In university I discovered “staged photography”: Jeff Wall, Anna Gaskell, and filmmakers David Lynch and Tim Burton. The strange, surreal, and uncanny became (and still is) a big interest in my work. Over the last years the focus in my work and my inspiration has shifted a bit from “straight” photography to sculpture and installation. Louise Bourgeois, Ana Mendieta, Kiki Smith, Nick Cave (the visual artist, not the singer–although I like him too), and so many more. In the day and age of Instagram I feel I am discovering new artists and inspiring work on a daily basis.
SS: In present times, how do you view the distortion in representation of identity and reality over social media, especially Instagram, and how do you think it affects individuation?
BP: There are certain aspects that I definitely enjoy when it comes to social media and Instagram (as mentioned above). It can be a creative outlet and tool to connect. There might be people who are able to find a voice or reach an audience on these platforms, but overall they create a lot of anxiety and pressure. Therefore, I think it has a problematic element to it in regards to individuation and the representation of identity, especially in the younger generation. When you’re a teenager, you’re already comparing yourself constantly and are very unsure where you belong and fit in. This anxiety gets amplified by social media as you’re constantly comparing yourself with others. The result of this is usually the feeling of being a failure in regards to looks, achievements, life.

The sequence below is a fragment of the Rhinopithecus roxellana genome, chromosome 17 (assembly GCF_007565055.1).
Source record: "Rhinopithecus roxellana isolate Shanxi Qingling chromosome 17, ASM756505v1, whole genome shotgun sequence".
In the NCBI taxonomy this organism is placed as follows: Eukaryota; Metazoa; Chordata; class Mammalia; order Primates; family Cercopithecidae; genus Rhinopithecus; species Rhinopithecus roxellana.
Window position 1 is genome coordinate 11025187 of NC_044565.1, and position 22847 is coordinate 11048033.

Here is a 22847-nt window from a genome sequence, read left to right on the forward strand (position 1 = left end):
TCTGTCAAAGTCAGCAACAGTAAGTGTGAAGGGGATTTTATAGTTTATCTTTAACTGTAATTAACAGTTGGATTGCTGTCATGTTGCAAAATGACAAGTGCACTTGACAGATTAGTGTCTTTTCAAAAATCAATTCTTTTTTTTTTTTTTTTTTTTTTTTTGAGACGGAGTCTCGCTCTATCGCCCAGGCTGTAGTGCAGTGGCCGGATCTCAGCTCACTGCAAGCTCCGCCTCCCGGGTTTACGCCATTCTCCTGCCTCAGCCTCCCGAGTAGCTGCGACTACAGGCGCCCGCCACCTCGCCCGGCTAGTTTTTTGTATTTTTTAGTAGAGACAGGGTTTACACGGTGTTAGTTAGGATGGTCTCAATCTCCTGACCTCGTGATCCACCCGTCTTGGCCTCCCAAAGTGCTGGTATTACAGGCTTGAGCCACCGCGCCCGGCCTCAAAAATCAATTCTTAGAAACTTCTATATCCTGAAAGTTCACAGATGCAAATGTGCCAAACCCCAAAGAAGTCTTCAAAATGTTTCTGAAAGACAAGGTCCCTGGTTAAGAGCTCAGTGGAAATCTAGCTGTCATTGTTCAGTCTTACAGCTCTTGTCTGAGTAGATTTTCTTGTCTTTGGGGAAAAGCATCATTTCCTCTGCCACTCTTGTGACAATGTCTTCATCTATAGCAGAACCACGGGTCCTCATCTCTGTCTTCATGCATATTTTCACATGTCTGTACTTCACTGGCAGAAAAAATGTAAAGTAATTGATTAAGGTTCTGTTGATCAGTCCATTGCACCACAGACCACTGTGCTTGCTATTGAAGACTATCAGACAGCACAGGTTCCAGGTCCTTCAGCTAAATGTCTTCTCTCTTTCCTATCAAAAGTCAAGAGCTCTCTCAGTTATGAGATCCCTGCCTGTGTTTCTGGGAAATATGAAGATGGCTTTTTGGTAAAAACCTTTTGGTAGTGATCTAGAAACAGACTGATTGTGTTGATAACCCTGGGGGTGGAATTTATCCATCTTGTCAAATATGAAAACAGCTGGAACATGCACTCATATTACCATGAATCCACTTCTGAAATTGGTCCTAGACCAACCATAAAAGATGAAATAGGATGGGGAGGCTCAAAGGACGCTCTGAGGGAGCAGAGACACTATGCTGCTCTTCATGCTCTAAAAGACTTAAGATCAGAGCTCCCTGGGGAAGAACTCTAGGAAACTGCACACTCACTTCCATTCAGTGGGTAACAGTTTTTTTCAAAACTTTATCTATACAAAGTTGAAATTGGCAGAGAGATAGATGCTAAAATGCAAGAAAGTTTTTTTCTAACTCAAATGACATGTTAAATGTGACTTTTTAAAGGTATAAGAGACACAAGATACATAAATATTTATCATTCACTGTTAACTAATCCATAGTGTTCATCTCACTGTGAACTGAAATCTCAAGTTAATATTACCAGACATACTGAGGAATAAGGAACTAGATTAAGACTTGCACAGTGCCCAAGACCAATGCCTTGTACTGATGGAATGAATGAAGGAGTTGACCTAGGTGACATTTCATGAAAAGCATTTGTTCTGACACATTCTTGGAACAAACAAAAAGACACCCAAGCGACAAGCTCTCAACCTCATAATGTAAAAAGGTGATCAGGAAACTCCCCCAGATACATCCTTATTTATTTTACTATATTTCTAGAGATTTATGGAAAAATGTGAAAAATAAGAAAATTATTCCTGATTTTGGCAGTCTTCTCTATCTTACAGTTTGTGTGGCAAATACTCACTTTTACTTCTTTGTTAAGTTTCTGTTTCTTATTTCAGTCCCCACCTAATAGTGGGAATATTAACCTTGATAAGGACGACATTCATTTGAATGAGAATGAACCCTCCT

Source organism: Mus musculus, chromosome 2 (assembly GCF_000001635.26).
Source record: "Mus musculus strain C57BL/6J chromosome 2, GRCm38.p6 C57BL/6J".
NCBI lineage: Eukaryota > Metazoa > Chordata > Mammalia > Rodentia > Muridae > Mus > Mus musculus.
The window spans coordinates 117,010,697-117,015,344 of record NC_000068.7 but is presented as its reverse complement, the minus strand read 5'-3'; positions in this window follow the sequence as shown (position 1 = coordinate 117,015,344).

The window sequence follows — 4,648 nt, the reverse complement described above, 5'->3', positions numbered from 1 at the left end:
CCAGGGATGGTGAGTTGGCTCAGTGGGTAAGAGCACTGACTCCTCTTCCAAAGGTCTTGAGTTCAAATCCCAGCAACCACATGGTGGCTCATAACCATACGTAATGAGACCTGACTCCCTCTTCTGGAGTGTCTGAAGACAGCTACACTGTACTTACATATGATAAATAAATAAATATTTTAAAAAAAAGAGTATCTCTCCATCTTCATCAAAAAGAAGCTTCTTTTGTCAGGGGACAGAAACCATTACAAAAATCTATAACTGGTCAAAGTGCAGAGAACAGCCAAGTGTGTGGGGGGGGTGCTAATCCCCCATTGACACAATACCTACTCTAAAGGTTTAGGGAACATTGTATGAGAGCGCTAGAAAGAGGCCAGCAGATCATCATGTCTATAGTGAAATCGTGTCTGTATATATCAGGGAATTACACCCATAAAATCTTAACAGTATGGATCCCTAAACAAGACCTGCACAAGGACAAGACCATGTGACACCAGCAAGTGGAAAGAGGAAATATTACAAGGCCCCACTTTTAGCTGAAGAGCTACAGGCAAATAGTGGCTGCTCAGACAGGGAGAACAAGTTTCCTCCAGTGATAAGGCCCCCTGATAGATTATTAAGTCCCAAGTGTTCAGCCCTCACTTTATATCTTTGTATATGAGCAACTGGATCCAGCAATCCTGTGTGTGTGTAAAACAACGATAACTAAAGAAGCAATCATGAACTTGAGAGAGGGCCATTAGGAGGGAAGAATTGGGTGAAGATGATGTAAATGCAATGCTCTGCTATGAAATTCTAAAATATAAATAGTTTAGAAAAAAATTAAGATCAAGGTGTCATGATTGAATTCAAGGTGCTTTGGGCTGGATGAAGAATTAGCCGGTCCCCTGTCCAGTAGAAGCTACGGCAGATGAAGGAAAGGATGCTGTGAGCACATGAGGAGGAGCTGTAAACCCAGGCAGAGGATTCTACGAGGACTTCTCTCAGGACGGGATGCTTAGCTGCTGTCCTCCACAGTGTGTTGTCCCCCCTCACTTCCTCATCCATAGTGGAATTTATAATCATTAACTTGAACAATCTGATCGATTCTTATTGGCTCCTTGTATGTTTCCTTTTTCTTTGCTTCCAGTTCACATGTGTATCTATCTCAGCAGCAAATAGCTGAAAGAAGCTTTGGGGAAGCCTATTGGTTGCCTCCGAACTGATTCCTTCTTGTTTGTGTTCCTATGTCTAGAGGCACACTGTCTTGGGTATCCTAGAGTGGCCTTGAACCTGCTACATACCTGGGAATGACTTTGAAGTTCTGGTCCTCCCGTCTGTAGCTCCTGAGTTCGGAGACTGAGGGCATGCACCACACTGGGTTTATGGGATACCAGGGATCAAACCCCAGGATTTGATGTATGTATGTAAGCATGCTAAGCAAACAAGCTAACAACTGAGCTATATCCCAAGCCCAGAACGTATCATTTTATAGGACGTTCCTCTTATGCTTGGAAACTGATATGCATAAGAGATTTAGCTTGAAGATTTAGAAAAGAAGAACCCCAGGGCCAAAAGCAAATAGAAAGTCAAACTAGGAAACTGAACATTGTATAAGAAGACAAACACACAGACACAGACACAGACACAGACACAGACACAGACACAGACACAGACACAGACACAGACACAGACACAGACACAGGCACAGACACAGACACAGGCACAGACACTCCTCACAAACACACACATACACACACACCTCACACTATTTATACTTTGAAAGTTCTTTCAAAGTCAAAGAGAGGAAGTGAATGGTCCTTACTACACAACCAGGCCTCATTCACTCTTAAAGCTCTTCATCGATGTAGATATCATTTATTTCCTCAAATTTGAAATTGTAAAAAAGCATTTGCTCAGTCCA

Individuation is a dialogue between the self and the other and the world that surrounds us. If you are constantly bombarded by images, standards, and expectations from the outside world–how do you find out who you are? This is especially problematic, as the images and representations on IG are distorted and have nothing to do with reality. So in the end it is a bit of a toxic cycle that feeds into more distortion and depression.
SS: Much of your work accentuates feminine identity. How have the females in your personal life, particularly your mother and grandmother, influenced the feminine subjectivity in your work?